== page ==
In­dia’s at­tack on dirty money

The Myanmar Times - - News - KAUSHIK BHATTACHARYA SUNNY KU­MAR SINGH news­room@mm­

RE­CENTLY, In­dia’s govern­ment de­cided to with­draw 500 ru­pee (US$7) and 1000 ru­pee cur­rency notes. The sud­den­ness of the de­ci­sion has taken In­dia by sur­prise. While many have se­verely crit­i­cised the de­ci­sion, some have hailed it as a bril­liant move to un­cover black money.

The close re­la­tion­ship be­tween large-de­nom­i­na­tion cur­rency notes and the black econ­omy is well es­tab­lished. For ex­am­ple, criminals – and more re­cently, ter­ror­ists – are known to be ma­jor users of large de­nom­i­na­tions like the US$100 bill or 500 euro note. Com­mon sense, there­fore, sug­gests that in­creas­ing the use of al­ter­na­tive modes of pay­ment like cheques, cards or in­ter­net bank­ing, re­duces cor­rup­tion and ush­ers more transparency into an econ­omy. Our re­search, us­ing an­nual panel data of 54 coun­tries for the pe­riod 2005-14, seems to sup­port this com­mon wis­dom. We found that greater re­liance on large de­nom­i­na­tion notes, in­ter alia, is pos­i­tively as­so­ci­ated with more cor­rup­tion in an econ­omy.

In In­dia’s case, there is an ad­di­tional prob­lem re­lat­ing to the forgery of large-value notes. In­dian in­tel­li­gence agen­cies sus­pect that th­ese forged notes are be­ing cir­cu­lated in In­dia with the help of a for­eign power. Thus, there ap­pears to be good merit in the de­ci­sion of the In­dian govern­ment.

The pol­icy, how­ever, could be crit­i­cised on sev­eral grounds. First, the In­dian govern­ment has de­cided to rein­tro­duce cur­rency notes of large de­nom­i­na­tions (in­clud­ing the 500 and 2000 ru­pees) with in­creased se­cu­rity fea­tures. Our study sug­gests that with their rein­tro­duc­tion, it is likely that black money will rear its head again. Fur­ther, we fear that the pos­si­bil­ity th­ese notes will be forged again can­not be ruled out – es­pe­cially if a for­eign power is in­volved.

Sec­ond, the cur­rency sys­tem in In­dia, as in other parts of the world, is un­der the purview of the cen­tral bank. While legally the govern­ment can in­ter­vene in the work­ing of the cen­tral bank, in­ter­ven­tions of this na­ture are gen­er­ally not con­sid­ered de­sir­able. At present, it is un­clear the ex­tent to which the Re­serve Bank of In­dia has been in­volved in this de­ci­sion. What is clear, how­ever, is that there was no de­bate in the In­dian par­lia­ment on this is­sue. Pro­ce­du­rally, if a “le­gal ten­der” is with­drawn, that should re­quire – if not legally, at least eth­i­cally – par­lia­ment’s sanc­tion.

Third, the sud­den­ness of the de­ci­sion had been a big sur­prise to all. A golden rule in pol­icy-mak­ing is that rad­i­cal de­ci­sions in­volve more risk. An al­ter­na­tive, and safer, ap­proach would have been to with­draw th­ese notes grad­u­ally with the help of the cen­tral bank. This ap­proach would have avoided the short-run prob­lems re­lat­ing to a paucity of cash and re­duced the trans­ac­tional costs of the pol­icy greatly.

One pos­si­bil­ity is that sur­prise was key to the pol­icy’s po­ten­tial suc­cess, as it gave the own­ers of black money no time to ad­just. How­ever, we ar­gue that be­ing rich, such peo­ple have the nec­es­sary money and man­power to re­act quickly. For ex­am­ple, news­pa­pers are re­port­ing that rail­way tick­ets are cur­rently be­ing booked in bulk with old notes of high de­nom­i­na­tion. To carry out this type of work on a large scale, one ob­vi­ously needs money and man­power. Those who have both can fol­low a sim­i­lar strat­egy of di­vid­ing big cash into many small chunks and con­vert­ing them ei­ther to de­posits or small de­nom­i­na­tions. Ob­vi­ously, the pol­icy of the In­dian govern­ment will in­crease the cost and risk as­so­ci­ated with such ac­tiv­i­ties now and in this way may lead to a re­duc­tion in cor­rup­tion. How­ever, the above ob­ser­va­tions also sug­gest that dra­matic changes are un­likely.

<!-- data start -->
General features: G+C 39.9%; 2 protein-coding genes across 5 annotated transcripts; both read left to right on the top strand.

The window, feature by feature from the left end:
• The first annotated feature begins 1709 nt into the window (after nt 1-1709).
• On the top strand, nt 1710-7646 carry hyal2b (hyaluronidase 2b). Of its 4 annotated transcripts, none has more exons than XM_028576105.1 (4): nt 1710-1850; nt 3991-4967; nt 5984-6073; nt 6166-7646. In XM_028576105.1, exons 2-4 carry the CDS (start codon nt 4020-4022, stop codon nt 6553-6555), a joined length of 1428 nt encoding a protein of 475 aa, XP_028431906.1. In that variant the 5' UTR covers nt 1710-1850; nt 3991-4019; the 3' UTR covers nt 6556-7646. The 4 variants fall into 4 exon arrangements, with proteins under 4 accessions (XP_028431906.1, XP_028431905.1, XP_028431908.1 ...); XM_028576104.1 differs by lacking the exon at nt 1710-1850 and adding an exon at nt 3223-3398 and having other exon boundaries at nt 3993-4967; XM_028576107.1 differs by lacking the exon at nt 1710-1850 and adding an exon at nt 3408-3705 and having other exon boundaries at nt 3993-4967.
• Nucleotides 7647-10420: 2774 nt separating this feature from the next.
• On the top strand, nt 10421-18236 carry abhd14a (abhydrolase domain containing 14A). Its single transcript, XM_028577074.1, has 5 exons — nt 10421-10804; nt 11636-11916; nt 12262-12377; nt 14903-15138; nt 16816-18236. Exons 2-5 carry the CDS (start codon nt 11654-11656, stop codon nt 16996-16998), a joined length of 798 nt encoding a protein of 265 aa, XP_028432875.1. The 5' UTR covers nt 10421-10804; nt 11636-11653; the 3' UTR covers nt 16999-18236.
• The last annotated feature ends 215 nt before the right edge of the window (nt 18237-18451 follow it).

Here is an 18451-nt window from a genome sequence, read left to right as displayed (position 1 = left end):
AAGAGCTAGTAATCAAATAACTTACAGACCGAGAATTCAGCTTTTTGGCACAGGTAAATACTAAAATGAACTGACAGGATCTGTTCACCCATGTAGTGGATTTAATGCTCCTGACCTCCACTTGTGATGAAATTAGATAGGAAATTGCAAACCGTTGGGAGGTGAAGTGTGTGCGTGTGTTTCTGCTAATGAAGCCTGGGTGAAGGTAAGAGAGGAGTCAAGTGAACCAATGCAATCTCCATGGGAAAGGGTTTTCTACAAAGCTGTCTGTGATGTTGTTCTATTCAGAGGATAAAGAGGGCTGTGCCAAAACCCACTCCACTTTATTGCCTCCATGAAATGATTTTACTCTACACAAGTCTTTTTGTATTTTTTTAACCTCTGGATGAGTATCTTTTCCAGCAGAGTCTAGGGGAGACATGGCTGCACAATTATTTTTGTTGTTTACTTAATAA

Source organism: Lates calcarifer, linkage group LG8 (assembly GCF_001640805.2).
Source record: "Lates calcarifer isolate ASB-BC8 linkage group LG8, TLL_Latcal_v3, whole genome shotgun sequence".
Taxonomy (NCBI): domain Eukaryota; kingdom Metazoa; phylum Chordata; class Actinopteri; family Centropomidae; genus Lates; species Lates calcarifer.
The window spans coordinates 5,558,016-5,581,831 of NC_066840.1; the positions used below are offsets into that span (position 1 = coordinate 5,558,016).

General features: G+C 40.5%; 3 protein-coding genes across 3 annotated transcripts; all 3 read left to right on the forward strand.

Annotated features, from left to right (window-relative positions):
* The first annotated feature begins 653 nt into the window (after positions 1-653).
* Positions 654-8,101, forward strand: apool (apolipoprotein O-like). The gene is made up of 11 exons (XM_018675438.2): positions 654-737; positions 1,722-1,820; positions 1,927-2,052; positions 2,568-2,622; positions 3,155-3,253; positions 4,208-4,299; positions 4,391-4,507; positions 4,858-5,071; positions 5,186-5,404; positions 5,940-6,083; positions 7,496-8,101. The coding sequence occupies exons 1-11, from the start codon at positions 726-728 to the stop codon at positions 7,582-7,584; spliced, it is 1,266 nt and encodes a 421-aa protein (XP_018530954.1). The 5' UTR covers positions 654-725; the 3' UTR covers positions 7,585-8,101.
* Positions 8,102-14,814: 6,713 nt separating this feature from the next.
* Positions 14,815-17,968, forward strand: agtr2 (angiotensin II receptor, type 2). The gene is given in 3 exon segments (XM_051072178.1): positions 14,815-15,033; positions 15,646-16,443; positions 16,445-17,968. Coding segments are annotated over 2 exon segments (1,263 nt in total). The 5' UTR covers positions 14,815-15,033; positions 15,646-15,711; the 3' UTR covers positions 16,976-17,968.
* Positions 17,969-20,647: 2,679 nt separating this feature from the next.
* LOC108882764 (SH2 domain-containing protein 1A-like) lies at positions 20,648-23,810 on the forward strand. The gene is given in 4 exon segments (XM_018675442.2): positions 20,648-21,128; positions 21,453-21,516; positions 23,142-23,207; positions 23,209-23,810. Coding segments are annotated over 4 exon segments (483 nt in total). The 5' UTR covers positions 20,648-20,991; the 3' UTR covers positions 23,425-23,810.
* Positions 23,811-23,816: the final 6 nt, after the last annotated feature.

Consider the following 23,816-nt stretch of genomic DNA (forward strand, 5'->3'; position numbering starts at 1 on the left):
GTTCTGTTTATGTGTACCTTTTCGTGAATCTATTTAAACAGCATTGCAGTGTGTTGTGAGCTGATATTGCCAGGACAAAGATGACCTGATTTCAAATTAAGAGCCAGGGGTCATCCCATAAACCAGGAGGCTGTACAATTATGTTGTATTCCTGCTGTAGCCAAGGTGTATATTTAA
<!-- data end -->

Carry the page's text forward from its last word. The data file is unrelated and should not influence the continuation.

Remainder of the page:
More im­por­tantly, our con­cern is that the very high trans­ac­tion cost the pol­icy has un­leashed could it­self lead to the cre­ation of a (black) mar­ket for con­vert­ing big notes into smaller ones. It could also lead to the hoard­ing of smaller-de­nom­i­na­tion notes and cash in gen­eral. The pos­si­bil­ity of hoard­ing im­plies that the de­mand for cash would ex­ceed the nor­mal trans­ac­tional need and sat­is­fy­ing it will not be easy in the short run. If the hoard­ing prob­lem is not ad­dressed quickly, then the cur­rent cri­sis may per­sist for a long time.

Fi­nally, while our re­search sug­gests that the re­moval of large notes helps a coun­try to re­duce cor­rup­tion, we do not sug­gest that cash as a whole should be re­moved to­tally. Cash trans­ac­tions are anony­mous, while all other trans­ac­tions leave a trace. To­day that trace may help us to re­duce cor­rup­tion, but the lack of anonymity in an eco­nomic trans­ac­tion al­ways helps the in­cum­bent po­lit­i­cal power. We fear that dic­ta­tors will love this power, as it will help them to an­tic­i­pate any po­lit­i­cal move by the op­po­si­tion. – Pol­icy Fo­rum

An al­ter­na­tive, and safe, ap­proach would have been to with­draw th­ese notes grad­u­ally with the help of the cen­tral bank.

Kaushik Bhattacharya is cur­rently a pro­fes­sor of eco­nomics at the In­dian In­sti­tute of Man­age­ment Lucknow. Sunny Ku­mar Singh is an as­sis­tant pro­fes­sor of eco­nomics at Narsee Mon­jee In­sti­tute of Man­age­ment Stud­ies, Hy­der­abad, In­dia.

Photo: EPA

In­dian Youth Congress ac­tivists show repli­cas of old In­dian ru­pee notes dur­ing a protest against the ru­pee note change in New Delhi, In­dia, on Novem­ber 18. In­dian Prime Min­is­ter Naren­dra Modi an­nounced the elim­i­na­tion of the 500 and 1000 ru­pee bills hours be­fore the mea­sure took ef­fect at mid­night Novem­ber 8.

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